The district court, in rendering its decision for the taxpayer, drew, as its line of demarcation between the charges subject to the cabaret tax and those not so subject, the commencement of the dancing period and ordering and delivery thereafter. Items ordered and delivered before but paid for afterward, even though dancing had then begun, were held not to have incurred the tax.


The cabaret tax at issue on this appeal, therefore, is only that tax assessed with respect to this latter type of transaction. A tax was assessed and paid with respect to items where the ordering, delivery and payment all took place after dancing began; the taxpayer does not assert that these were exempt. Similarly, no tax was assessed and paid with respect to items where the ordering, delivery and payment all took place before dancing began; the District Director does not here assert that these were taxable. We are concerned, we repeat, only with the tax alleged to have been incurred with respect to payments made after the dancing started for items served beforehand.


We, and the parties, recognize at the outset that the taxpayer's dining room did not possess cabaret status, within the meaning of §§ 4231(6) and 4232(b), at all times during its business day. The District Director concedes in his brief that the time from 7 to 9 p. m., when only organ music was offered, and the time from 9 p. m., when the trio appeared, up to the time dancing began, were periods in which the entertainment was of a type which did not, under the statute, give rise to the imposition of the tax. That entertainment was "instrumental * * * music alone", within the exception present in § 4232(b), and cabaret status had not yet been acquired by the taxpayer.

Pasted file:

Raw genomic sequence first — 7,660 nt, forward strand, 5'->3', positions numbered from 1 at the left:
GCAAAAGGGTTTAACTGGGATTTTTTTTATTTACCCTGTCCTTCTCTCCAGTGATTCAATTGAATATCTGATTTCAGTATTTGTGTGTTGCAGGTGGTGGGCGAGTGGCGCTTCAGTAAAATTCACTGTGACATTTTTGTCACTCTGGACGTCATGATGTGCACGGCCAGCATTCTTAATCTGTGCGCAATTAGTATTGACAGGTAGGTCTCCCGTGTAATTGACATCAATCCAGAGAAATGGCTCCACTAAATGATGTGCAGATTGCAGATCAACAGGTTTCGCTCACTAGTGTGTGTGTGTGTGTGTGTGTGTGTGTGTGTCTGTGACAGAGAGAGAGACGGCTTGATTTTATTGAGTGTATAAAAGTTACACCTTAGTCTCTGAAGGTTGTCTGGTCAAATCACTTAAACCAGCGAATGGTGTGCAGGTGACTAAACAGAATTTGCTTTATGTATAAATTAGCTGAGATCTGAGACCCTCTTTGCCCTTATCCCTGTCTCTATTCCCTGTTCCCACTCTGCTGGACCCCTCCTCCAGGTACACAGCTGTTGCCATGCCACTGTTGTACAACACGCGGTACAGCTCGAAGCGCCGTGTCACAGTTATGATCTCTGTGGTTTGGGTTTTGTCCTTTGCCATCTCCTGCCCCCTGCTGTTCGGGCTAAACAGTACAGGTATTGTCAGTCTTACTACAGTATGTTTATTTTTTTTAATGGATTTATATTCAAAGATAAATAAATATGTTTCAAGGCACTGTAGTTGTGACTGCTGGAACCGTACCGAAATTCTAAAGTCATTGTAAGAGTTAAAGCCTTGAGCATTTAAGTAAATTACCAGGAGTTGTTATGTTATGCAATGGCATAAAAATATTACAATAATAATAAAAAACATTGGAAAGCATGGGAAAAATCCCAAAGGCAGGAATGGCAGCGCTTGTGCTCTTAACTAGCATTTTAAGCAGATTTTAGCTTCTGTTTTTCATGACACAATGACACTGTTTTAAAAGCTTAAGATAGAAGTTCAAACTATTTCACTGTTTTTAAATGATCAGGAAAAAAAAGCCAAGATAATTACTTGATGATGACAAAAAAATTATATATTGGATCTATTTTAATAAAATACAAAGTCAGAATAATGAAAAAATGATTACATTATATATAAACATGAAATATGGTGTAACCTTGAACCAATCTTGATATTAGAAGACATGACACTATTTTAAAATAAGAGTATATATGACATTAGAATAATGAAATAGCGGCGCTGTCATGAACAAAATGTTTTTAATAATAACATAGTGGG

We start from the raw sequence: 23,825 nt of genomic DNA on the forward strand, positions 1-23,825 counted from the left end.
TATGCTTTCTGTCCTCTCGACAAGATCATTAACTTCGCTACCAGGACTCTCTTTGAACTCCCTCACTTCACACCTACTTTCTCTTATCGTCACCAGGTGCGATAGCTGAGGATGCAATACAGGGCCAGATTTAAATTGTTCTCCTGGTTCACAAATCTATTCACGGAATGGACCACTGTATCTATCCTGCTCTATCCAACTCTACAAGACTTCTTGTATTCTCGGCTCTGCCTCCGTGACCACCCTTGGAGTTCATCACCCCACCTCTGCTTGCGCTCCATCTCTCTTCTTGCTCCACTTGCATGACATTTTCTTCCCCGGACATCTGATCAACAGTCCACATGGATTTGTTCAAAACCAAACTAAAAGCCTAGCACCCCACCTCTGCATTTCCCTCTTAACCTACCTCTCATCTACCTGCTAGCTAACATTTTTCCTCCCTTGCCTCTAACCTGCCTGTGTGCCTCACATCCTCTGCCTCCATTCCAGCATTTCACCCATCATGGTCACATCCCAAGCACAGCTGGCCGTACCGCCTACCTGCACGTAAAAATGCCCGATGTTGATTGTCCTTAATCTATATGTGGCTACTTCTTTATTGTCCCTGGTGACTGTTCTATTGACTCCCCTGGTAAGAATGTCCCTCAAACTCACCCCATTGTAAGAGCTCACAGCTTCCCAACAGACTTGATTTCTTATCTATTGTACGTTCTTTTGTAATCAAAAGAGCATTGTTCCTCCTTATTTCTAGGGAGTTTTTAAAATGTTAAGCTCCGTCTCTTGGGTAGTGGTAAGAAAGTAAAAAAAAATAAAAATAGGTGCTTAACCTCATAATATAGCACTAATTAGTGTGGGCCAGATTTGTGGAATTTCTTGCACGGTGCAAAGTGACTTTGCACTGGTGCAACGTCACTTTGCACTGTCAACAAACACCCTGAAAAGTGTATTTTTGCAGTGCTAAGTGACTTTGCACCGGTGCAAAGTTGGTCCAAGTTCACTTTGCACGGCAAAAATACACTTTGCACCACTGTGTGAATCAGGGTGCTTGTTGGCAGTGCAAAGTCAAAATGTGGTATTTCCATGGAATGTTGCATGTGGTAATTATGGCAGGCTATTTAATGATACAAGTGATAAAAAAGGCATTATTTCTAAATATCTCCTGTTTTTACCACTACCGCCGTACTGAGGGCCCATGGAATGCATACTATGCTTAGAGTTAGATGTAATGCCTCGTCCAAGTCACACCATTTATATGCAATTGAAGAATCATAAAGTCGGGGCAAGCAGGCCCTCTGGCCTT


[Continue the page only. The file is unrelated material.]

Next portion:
The District Director argues at this point, however, that § 4231(6) is unequivocal in its language and that it imposes the tax upon "all amounts paid for * * * refreshment * * * at any * * * cabaret * * * by * * * any patron * * * who is entitled to be present * * *" (emphasis added); that payment, whenever made, which qualifies one to be present during the entertainment is the conclusive factor; that this is accomplished when the patron meets the conditions imposed by the management; that the statute does not carve out and exempt payments which happen to be for prior ordered and served items; that the statute contemplates the inclusion of some pre-performance sales; that in this case when a patron merely stayed on after the dancing began, he was entitled to be present; and that if Congress had intended to tax only those payments for items ordered and served during the performance the language of the statute would have been more direct, e. g., "all sales contracted during the entertainment period".3 He asserts that the district court's holding is contrary to the clear mandate of the statute and "represents a long stride toward the effective judicial abolition of the cabaret tax".


It appears to us initially that the statute is ambiguous and has three possible interpretations: (1) One could conclude that if a payment is made by a patron entitled to be present during the performance, the payment is taxable whether it is made before, during or after cabaret status. (2) One could conclude that a payment is taxable if it is made while cabaret status is in effect and irrespective of whether the items paid for are ordered and served beforehand, during or afterward. (3) One could conclude that a payment is taxable whenever made if it is for items which are ordered and served during cabaret status. The first of these alternatives emphasizes entitlement and may be fairly said, we think, to be the historical position of the Internal Revenue Service. The second, which perhaps has found little favor in the decided cases, emphasizes the time of payment. The third, urged by the taxpayer here, emphasizes the time of ordering and serving. The Director's position in this particular case is narrow in import because we are now concerned only with payments made after dancing began.